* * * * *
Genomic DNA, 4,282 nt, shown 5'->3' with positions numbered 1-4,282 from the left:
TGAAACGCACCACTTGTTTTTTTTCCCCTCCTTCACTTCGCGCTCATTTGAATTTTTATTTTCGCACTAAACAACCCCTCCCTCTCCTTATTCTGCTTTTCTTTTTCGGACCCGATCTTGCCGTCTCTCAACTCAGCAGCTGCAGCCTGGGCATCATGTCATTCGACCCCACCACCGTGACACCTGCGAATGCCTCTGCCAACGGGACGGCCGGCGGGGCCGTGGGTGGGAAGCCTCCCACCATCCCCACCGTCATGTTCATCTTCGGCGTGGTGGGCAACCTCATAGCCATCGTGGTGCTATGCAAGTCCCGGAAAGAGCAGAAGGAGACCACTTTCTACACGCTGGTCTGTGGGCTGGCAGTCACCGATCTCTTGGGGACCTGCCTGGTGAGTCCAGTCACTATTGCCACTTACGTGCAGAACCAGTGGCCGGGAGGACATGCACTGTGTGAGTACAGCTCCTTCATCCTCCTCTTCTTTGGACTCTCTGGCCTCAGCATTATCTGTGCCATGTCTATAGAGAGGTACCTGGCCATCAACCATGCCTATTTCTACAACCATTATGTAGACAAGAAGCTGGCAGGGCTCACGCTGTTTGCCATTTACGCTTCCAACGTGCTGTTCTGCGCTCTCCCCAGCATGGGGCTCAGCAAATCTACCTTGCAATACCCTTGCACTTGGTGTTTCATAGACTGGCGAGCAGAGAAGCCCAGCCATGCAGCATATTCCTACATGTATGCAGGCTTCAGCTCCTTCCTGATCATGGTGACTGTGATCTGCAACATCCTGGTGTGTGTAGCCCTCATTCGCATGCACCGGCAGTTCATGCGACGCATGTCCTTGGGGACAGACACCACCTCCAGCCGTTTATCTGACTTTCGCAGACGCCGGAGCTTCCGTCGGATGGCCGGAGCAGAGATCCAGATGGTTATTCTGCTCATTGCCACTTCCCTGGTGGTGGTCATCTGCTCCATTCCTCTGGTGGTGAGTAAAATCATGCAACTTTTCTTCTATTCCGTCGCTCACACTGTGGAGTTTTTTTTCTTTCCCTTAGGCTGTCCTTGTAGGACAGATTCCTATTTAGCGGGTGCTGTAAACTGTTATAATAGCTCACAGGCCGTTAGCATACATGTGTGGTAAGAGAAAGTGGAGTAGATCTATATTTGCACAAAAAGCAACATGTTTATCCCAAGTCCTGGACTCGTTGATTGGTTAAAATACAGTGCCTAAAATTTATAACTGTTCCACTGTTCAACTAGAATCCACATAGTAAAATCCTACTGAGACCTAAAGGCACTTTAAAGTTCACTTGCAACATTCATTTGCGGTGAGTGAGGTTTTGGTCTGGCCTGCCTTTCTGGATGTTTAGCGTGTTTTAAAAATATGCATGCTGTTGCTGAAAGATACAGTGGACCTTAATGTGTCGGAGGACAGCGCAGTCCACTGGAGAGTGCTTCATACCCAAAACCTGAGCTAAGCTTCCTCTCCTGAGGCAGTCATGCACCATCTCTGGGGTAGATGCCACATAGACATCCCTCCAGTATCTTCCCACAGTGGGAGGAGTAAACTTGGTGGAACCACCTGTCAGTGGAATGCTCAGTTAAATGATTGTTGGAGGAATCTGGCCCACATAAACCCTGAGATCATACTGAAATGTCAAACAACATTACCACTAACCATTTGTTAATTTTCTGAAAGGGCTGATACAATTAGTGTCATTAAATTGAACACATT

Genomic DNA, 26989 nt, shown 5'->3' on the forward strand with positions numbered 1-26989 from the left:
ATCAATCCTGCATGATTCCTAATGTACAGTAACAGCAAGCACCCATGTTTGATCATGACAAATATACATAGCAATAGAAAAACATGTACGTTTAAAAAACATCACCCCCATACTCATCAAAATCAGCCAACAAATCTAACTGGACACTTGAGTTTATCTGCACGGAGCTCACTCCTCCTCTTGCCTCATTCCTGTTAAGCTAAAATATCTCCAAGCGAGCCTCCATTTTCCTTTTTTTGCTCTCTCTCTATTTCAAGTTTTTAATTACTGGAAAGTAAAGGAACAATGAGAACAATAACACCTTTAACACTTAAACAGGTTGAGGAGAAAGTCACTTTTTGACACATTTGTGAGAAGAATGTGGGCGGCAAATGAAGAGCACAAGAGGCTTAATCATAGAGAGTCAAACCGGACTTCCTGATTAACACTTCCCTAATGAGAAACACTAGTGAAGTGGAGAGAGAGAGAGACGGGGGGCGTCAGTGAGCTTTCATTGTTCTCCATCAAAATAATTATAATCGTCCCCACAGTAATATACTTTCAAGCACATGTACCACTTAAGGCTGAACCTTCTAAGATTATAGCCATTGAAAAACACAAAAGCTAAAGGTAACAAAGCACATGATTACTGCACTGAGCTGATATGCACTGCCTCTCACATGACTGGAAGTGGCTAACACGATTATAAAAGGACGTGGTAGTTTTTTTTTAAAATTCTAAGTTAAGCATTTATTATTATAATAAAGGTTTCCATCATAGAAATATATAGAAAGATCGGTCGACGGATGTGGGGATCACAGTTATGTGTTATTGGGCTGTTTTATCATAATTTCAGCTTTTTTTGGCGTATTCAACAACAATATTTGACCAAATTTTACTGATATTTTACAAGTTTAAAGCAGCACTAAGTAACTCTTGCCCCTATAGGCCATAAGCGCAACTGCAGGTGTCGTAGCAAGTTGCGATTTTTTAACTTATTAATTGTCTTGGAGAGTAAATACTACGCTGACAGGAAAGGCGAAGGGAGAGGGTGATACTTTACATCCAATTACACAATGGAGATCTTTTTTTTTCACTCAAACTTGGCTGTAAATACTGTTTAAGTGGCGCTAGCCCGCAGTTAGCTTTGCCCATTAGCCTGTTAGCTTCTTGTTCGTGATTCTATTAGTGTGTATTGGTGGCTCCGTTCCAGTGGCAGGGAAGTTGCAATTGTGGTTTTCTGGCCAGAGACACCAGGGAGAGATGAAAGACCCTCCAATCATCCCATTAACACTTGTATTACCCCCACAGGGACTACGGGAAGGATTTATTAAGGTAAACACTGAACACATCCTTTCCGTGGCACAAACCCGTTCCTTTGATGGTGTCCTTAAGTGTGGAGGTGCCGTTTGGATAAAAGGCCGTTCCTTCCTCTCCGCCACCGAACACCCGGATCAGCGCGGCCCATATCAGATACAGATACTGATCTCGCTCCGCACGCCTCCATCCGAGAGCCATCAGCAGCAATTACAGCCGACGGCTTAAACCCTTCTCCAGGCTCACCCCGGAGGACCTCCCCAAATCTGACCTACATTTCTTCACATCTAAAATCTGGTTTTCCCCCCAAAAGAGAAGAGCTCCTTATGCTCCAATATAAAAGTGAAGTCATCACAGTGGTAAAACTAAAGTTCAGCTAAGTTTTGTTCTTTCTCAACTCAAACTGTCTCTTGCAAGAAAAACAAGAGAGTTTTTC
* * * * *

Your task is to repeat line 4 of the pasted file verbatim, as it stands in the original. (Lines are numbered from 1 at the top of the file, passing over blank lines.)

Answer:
ATCAATCCTGCATGATTCCTAATGTACAGTAACAGCAAGCACCCATGTTTGATCATGACAAATATACATAGCAATAGAAAAACATGTACGTTTAAAAAACATCACCCCCATACTCATCAAAATCAGCCAACAAATCTAACTGGACACTTGAGTTTATCTGCACGGAGCTCACTCCTCCTCTTGCCTCATTCCTGTTAAGCTAAAATATCTCCAAGCGAGCCTCCATTTTCCTTTTTTTGCTCTCTCTCTATTTCAAGTTTTTAATTACTGGAAAGTAAAGGAACAATGAGAACAATAACACCTTTAACACTTAAACAGGTTGAGGAGAAAGTCACTTTTTGACACATTTGTGAGAAGAATGTGGGCGGCAAATGAAGAGCACAAGAGGCTTAATCATAGAGAGTCAAACCGGACTTCCTGATTAACACTTCCCTAATGAGAAACACTAGTGAAGTGGAGAGAGAGAGAGACGGGGGGCGTCAGTGAGCTTTCATTGTTCTCCATCAAAATAATTATAATCGTCCCCACAGTAATATACTTTCAAGCACATGTACCACTTAAGGCTGAACCTTCTAAGATTATAGCCATTGAAAAACACAAAAGCTAAAGGTAACAAAGCACATGATTACTGCACTGAGCTGATATGCACTGCCTCTCACATGACTGGAAGTGGCTAACACGATTATAAAAGGACGTGGTAGTTTTTTTTTAAAATTCTAAGTTAAGCATTTATTATTATAATAAAGGTTTCCATCATAGAAATATATAGAAAGATCGGTCGACGGATGTGGGGATCACAGTTATGTGTTATTGGGCTGTTTTATCATAATTTCAGCTTTTTTTGGCGTATTCAACAACAATATTTGACCAAATTTTACTGATATTTTACAAGTTTAAAGCAGCACTAAGTAACTCTTGCCCCTATAGGCCATAAGCGCAACTGCAGGTGTCGTAGCAAGTTGCGATTTTTTAACTTATTAATTGTCTTGGAGAGTAAATACTACGCTGACAGGAAAGGCGAAGGGAGAGGGTGATACTTTACATCCAATTACACAATGGAGATCTTTTTTTTTCACTCAAACTTGGCTGTAAATACTGTTTAAGTGGCGCTAGCCCGCAGTTAGCTTTGCCCATTAGCCTGTTAGCTTCTTGTTCGTGATTCTATTAGTGTGTATTGGTGGCTCCGTTCCAGTGGCAGGGAAGTTGCAATTGTGGTTTTCTGGCCAGAGACACCAGGGAGAGATGAAAGACCCTCCAATCATCCCATTAACACTTGTATTACCCCCACAGGGACTACGGGAAGGATTTATTAAGGTAAACACTGAACACATCCTTTCCGTGGCACAAACCCGTTCCTTTGATGGTGTCCTTAAGTGTGGAGGTGCCGTTTGGATAAAAGGCCGTTCCTTCCTCTCCGCCACCGAACACCCGGATCAGCGCGGCCCATATCAGATACAGATACTGATCTCGCTCCGCACGCCTCCATCCGAGAGCCATCAGCAGCAATTACAGCCGACGGCTTAAACCCTTCTCCAGGCTCACCCCGGAGGACCTCCCCAAATCTGACCTACATTTCTTCACATCTAAAATCTGGTTTTCCCCCCAAAAGAGAAGAGCTCCTTATGCTCCAATATAAAAGTGAAGTCATCACAGTGGTAAAACTAAAGTTCAGCTAAGTTTTGTTCTTTCTCAACTCAAACTGTCTCTTGCAAGAAAAACAAGAGAGTTTTTC